Thread: Scene Graph, Quadtree, Octtree, and Scene Manager.

  1. #1
    Registered User
    Join Date
    May 2009

    Scene Graph, Quadtree, Octtree, and Scene Manager.

    What's the difference between them? I found those on most graphics/game engine.

    I searched around but still don't get it. Does the Scene Graph, Quadtree and Octtree the same? So what's with the scene manager? Is it the one who manages the Scene Graph, Quadtree, and Octree?

    Thank you very much

  2. #2
    Registered User VirtualAce's Avatar
    Join Date
    Aug 2001
    Scenegraph is a sort of instruction manual on how to draw each object in a scene. It usually doesn't have world spatial information in it but does contain local spatial information. If an object is composed of multiple sub meshes then that information will be in the graph as well. If light mapping is needed or some other type of texturing effect then that info will also be in the graph. Render states such as cull mode, blend mode, alpha blending, etc., will also be in the graph. Gamebryo has about 200 different types of graph nodes ranging from simple render states to complex particle system information. Every object has a root node and if you transform the root into world space then you transform the object into world space. Scene graph's have the major downfall of not being able to efficiently cache render states or being efficient for culling. At one time BSP's and the like were used for culling and still are in some engines but more often than not the scene graph has become more about how to draw the object the way the artist/modeller intended than it has been about caching render states or frustum culling. Dark Age of Camelot, Morrowind, and Oblivion are examples of games that use scene graphs. If the game uses the Gamebryo engine it is using it's scene graph system to render the object. It is completely data driven which makes it very attractive to those wanting to integrate or utilize Gamebryo in their system.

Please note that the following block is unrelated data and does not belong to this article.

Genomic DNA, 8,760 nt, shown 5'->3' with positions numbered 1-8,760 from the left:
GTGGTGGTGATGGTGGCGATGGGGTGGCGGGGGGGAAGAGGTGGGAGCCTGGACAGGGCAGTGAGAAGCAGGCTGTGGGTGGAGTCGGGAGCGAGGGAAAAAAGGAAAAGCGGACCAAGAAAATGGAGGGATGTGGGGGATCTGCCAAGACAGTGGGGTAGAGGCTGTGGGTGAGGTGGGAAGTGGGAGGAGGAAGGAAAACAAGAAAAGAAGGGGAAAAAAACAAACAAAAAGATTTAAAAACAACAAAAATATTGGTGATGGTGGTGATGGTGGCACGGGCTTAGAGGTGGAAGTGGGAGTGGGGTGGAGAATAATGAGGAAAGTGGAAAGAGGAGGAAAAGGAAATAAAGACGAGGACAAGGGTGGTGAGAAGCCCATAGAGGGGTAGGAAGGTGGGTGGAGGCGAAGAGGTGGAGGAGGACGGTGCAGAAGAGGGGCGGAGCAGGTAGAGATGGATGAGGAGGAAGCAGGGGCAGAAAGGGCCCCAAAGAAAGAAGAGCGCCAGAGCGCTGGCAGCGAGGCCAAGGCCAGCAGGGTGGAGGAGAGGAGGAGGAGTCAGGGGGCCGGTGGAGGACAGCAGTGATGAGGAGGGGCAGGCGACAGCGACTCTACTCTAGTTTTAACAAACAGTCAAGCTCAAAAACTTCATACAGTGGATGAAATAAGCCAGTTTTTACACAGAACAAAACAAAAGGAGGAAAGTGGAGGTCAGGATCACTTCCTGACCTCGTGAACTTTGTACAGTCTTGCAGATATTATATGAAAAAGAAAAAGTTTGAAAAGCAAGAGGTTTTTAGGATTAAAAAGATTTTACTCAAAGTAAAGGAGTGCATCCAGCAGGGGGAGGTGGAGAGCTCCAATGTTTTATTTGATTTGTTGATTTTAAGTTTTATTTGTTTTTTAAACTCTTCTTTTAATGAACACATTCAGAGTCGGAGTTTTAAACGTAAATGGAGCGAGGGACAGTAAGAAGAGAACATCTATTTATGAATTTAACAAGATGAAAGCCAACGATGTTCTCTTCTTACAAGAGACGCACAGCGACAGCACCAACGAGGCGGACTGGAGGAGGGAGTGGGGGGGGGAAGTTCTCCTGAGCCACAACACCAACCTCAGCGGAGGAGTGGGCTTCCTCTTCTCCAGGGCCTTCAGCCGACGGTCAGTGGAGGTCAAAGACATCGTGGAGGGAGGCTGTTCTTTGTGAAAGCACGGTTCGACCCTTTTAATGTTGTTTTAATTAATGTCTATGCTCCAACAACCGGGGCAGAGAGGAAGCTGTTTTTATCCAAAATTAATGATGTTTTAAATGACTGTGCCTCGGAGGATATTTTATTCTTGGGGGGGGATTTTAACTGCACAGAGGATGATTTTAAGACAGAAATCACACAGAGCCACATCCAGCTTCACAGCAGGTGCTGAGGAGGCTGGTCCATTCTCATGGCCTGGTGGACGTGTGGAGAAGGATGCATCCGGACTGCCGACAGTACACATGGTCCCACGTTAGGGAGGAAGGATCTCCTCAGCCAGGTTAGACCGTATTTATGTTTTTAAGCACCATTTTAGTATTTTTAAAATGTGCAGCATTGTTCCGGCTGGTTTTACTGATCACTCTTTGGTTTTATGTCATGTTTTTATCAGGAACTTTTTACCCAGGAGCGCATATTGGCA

Quadtree is normally used for terrain and is a fast convenient way to cull out millions of triangles per pass. It is normally used for fast frustum culling and for fast terrain rendering with large view distances. Flight Simulator X uses a restrictive quad-tree algorithm to render it's terrain along with 3rd party real-time texturing algos.

    Octtree is normally used for very complex lighting and sound. I do not have much exposure to octtree's nor do I know which games might use one. Perhaps others could comment more on this type of tree.

    A scene manager might encapsulate access to these items but it might not and it might not even exist. It all depends on how the system is designed internally.

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